With respect to the incidental electricity to be produced by the SNG project, the developer has testified that the exercise of commission jurisdiction over Indiana Gasification’s rates and charges or financing would inhibit it from competing with other entities that generate electricity solely for wholesale sales to energy utilities. While the SNG project’s primary purpose is to produce SNG, liquefied CO2 and other non-electricity products, the incidental production of electricity should marginally contribute to extending the useful economic life of existing generation facilities. The average electricity output of the SNG facility at any point in time is expected to be in the range of 250 MW-300 MW, but all but about 13 MW on an annual average will be needed for operation of the SNG facility.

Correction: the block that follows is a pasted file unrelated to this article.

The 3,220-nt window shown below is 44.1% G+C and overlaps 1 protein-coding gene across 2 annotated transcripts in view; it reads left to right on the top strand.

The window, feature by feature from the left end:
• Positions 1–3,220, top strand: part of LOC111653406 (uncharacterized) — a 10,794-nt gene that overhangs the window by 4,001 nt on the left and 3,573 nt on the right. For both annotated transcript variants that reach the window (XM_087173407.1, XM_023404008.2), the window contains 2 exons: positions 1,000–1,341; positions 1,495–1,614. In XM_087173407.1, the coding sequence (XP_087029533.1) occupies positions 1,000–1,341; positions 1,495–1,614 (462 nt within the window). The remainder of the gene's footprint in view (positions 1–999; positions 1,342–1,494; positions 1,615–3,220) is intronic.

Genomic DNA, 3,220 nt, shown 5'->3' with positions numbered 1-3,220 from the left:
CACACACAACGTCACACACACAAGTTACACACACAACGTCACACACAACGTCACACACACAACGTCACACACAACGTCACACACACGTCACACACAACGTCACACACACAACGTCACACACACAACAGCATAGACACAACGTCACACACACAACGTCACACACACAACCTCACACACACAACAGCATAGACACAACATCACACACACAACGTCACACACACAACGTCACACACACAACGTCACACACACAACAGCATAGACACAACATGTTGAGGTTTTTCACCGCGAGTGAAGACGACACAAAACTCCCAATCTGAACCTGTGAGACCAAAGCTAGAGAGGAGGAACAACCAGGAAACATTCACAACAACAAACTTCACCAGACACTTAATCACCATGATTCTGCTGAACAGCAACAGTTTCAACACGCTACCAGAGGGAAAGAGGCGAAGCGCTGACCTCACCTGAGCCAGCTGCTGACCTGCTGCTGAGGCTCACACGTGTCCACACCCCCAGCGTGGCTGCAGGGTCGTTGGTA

About Barry Cassell 20414 Articles
Barry Cassell is Chief Analyst for GenerationHub covering coal and emission controls issues, projects and policy. He has covered the coal and power generation industry for more than 24 years, beginning in November 2011 at GenerationHub and prior to that as editor of SNL Energy’s Coal Report. He was formerly with Coal Outlook for 15 years as the publication’s editor and contributing writer, and prior to that he was editor of Coal & Synfuels Technology and associate editor of The Energy Report. He has a bachelor’s degree from Central Michigan University.